Former Navy Officer Continues to Beat Odds After Stroke
By Army Sgt. 1st Class Tyrone C. Marshall Jr.
American Forces Press Service
LONDON, Sep. 9, 2012 Many U.S. Paralympic athletes have persevered through tough circumstances and refused to give up after acquiring a disability.
Steven Peace, center, a Navy veteran and 2012 U.S. Paralympic road cyclist, rides his first lap through a tough, looping course at the Brands Hatch racing track for the 24-kilometer road race during the Paralympic Games in London, Sept. 8, 2012. DOD photo by Army Sgt. 1st Class Tyrone C. Marshall Jr.
(Click photo for screen-resolution image);high-resolution image available.
Former Navy Lt. Cmdr. Steven Peace, 38, is no exception. He continues to beat the odds after a stroke left him without the use of the right side of his body.
Following his 24-kilometer cycling road race at the Brands Hatch track venue here yesterday, where he placed fifth out of 19 competitors, Peace shared his story of personal triumph.
“Five years ago, I had a stroke,” Peace said. “My right side was paralyzed, and I had to do something to keep in shape, being in the military.”
In 2006, Peace suffered the debilitating stroke at his San Diego home. He was not discovered for 14 hours, and as a result, he experienced loss of strength in his right arm and leg.
“I spent 16 years in the military,” he said. “I had planned on making it my career. And then the stroke [happened]. They kept me as long as they could – two more years.”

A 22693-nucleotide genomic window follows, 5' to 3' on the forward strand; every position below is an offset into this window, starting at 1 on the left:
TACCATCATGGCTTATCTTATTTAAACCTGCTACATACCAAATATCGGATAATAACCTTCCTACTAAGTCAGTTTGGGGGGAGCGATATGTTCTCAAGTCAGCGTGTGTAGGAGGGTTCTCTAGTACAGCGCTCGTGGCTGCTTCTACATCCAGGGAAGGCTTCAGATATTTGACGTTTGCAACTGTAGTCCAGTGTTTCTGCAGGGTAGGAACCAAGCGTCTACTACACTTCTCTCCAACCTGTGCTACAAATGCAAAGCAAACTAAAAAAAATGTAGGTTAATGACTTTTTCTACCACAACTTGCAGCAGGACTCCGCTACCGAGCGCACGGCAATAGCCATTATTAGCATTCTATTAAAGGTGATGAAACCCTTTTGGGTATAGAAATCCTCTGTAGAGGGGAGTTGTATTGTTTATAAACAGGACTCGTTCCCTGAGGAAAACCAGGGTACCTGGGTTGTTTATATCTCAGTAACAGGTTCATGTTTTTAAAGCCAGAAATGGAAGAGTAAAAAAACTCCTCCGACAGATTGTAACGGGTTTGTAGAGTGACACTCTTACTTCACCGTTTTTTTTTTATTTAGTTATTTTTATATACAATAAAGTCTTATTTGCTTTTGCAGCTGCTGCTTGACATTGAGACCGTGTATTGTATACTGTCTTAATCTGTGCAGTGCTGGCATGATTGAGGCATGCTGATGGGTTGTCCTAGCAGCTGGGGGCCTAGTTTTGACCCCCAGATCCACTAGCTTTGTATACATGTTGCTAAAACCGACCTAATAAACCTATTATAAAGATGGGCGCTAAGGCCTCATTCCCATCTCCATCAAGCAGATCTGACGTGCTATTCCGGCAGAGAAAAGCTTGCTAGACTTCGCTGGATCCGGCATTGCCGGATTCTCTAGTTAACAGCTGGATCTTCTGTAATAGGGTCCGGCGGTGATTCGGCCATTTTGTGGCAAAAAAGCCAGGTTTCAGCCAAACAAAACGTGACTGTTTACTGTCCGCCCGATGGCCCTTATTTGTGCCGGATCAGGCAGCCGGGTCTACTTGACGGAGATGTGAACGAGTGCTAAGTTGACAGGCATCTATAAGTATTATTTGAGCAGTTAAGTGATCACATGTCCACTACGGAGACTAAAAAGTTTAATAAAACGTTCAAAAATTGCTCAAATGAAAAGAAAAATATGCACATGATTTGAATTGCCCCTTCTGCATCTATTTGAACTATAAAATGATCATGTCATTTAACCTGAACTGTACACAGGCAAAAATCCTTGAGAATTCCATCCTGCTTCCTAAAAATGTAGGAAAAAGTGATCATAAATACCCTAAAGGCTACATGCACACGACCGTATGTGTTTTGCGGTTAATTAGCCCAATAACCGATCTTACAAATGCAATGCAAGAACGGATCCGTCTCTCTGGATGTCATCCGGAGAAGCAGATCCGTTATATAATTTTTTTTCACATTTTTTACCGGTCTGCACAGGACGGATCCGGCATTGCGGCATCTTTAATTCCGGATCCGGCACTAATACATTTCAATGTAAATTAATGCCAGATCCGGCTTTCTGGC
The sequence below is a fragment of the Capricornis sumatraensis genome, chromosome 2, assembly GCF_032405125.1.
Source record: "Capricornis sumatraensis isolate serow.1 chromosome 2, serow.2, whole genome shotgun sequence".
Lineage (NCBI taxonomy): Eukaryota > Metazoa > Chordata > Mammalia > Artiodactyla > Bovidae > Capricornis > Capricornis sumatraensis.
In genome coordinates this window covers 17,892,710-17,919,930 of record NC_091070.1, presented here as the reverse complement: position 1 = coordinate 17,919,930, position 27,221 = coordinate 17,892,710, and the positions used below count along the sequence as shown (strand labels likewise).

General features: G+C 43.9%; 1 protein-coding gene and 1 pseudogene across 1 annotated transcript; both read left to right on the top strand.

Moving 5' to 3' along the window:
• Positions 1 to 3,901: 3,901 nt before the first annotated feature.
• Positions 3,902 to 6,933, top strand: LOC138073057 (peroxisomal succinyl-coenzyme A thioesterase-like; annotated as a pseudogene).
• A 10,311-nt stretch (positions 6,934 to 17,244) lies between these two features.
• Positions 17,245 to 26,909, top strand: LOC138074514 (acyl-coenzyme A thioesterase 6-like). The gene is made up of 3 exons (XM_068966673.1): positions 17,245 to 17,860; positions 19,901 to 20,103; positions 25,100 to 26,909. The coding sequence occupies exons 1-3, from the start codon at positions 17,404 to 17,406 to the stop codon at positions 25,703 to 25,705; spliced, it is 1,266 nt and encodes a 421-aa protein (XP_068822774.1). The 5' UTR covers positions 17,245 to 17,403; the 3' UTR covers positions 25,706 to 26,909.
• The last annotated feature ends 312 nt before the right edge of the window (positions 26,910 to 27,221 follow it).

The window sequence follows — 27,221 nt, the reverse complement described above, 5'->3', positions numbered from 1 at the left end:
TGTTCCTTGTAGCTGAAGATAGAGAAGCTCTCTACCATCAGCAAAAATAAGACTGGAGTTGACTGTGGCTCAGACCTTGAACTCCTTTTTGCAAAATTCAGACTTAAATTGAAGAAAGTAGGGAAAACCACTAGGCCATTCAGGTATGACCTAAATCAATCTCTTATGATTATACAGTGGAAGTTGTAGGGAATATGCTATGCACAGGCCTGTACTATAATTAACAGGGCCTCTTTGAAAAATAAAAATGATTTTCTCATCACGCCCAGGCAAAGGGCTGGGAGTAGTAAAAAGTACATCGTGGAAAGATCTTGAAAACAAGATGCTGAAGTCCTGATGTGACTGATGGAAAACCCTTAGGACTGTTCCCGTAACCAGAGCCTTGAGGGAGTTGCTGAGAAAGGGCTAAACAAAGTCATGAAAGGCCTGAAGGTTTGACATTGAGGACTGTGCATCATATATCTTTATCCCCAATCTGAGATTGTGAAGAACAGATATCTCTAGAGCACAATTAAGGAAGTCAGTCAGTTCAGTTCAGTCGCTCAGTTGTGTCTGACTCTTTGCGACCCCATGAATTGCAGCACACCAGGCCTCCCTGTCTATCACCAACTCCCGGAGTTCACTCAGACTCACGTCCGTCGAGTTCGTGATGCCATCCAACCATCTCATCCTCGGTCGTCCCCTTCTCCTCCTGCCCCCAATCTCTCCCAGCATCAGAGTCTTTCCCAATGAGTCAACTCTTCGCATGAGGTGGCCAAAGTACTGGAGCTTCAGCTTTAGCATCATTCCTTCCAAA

After he left the Navy, Peace picked up cycling after learning about the sport during rehabilitation at Balboa Naval Hospital in San Diego. The former lieutenant commander learned of Operation Rebound, a program designed for injured veterans, and took up the sport.
The U.S. Naval Academy graduate spent five years in Japan during his 16-year Navy career, which also took him to San Diego; Norfolk, Va.; Annapolis, Md.; and Monterey, Calif.
The Navy veteran said he faced many challenges as he committed to cycling.
“I had some difficulty with my bike,” Peace said. “[Since] my right side is not used, I had to find a way to shift all of the controls.”
Because he doesn't have the use of his right side, the cyclist added, he has to ride off-balance.
“Two years ago, I wouldn't have been able to ride this course,” he said. “But I slowly built up to it. I put on different things on my bike, and I pretty much said I could ride it.”
Peace offered his advice to other wounded warriors and veterans who may find themselves doubting their abilities because of illness or injury.
“Don't ever give up,” he said. “You never know how good you are until you get out there and you try to do it.”
Peace described his time at the 2012 Paralympic Games as an “unbelievable” experience.
“I never thought I would have the opportunity to represent my country like this,” Peace said. “It's great, and I love the USA.”